For publicly traded corporations working to comply with the whistle-blower provision of the Sarbanes-Oxley Act of 2002, UTC’s 18-year-old Ombudsman/DIALOG program provides a blueprint that shows how a program designed to meet an official need can evolve into an important avenue for employee communication. In general, Sarbanes-Oxley requires companies to have procedures in place to receive and deal with whistle-blower claims such as financial irregularity and accounting and securities fraud and to ensure that employees who make charges are protected.

    UTC’s Ombudsman/DIALOG program also was born out of scandal. In the mid-1980s, U.S. federal defense contractors were reeling from allegations of fraud and waste. To regain public and government trust, a group of defense contractors, including UTC, banded together and agreed to develop and enforce codes of ethics and standards of conduct for employees and to create feedback mechanisms to allow employees to report potential wrongdoing. In UTC’s case, the program initially was planned to be a simple toll-free hotline. However, it has expanded and evolved since then to become the Ombudsman/DIALOG program.

    The plan has worked so well that only very minor changes had to be made to ensure Sarbanes-Oxley compliance. The company simply added some language to the program’s written materials to notify employees that they can use the program to report problems and issues related to corporate accounting, internal accounting controls and auditing. However, the company carefully avoids the use of the word "whistle-blower" in connection with the program. "Whistle-blower has a negative connotation" because people who report illegal or unethical behavior often are ostracized by their peers or fired, says Patrick Gnazzo, UTC’s vice president of business practices and the executive who runs the Ombudsman/ DIALOG program.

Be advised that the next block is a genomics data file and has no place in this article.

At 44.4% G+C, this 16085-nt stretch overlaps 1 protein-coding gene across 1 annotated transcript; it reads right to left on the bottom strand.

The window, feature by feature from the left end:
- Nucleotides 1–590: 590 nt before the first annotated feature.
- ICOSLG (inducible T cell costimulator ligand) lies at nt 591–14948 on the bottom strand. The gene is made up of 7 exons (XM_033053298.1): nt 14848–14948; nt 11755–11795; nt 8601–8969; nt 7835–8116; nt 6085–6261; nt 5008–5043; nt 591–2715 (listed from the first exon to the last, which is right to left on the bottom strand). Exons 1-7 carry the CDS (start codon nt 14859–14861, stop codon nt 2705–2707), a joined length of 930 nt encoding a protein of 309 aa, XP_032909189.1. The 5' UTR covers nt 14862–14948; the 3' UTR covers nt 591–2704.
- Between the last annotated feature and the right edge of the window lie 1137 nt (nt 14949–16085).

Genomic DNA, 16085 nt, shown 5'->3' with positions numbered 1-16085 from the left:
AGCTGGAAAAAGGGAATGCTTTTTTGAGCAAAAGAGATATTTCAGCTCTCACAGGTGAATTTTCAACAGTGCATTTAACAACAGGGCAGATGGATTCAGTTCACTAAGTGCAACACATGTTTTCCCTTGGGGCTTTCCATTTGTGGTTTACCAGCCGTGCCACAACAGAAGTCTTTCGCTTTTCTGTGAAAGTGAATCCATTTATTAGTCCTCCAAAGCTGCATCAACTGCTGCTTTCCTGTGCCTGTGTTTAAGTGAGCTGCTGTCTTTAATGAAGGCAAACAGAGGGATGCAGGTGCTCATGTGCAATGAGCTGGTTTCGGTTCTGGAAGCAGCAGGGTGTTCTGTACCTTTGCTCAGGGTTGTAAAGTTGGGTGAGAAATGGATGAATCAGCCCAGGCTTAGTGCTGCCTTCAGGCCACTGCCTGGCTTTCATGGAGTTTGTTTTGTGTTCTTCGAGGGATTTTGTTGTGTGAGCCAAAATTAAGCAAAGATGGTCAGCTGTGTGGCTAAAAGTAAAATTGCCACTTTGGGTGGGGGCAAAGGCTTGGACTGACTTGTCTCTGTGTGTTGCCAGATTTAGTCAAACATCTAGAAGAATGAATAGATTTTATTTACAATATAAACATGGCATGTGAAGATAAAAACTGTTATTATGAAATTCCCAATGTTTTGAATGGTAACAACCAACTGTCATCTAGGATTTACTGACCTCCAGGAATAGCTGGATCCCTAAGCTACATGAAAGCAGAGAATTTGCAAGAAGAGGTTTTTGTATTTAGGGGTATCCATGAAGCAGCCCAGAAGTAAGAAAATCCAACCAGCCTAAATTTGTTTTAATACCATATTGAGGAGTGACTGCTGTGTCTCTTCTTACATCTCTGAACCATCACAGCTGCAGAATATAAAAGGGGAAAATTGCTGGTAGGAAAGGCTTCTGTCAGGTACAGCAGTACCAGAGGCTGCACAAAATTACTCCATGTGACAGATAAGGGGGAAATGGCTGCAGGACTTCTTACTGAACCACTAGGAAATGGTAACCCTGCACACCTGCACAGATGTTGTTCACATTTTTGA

How it works
    The Ombudsman/DIALOG program is overseen by Gnazzo and operated by his staff of four and nearly 200 program administrators with a budget of less than $1 million. Although the company does not calculate the financial return on the program’s costs, it does closely track the number of DIALOGs it receives and what changes, if any, have occurred as each one is resolved. Of the nearly 60,000 DIALOGs handled since the program’s inception, 41 percent resulted in some type of organizational change, 23 percent did not request or require any kind of change and 36 percent received a response from management saying either that the complaint was incorrect or that nothing could be done to rectify it.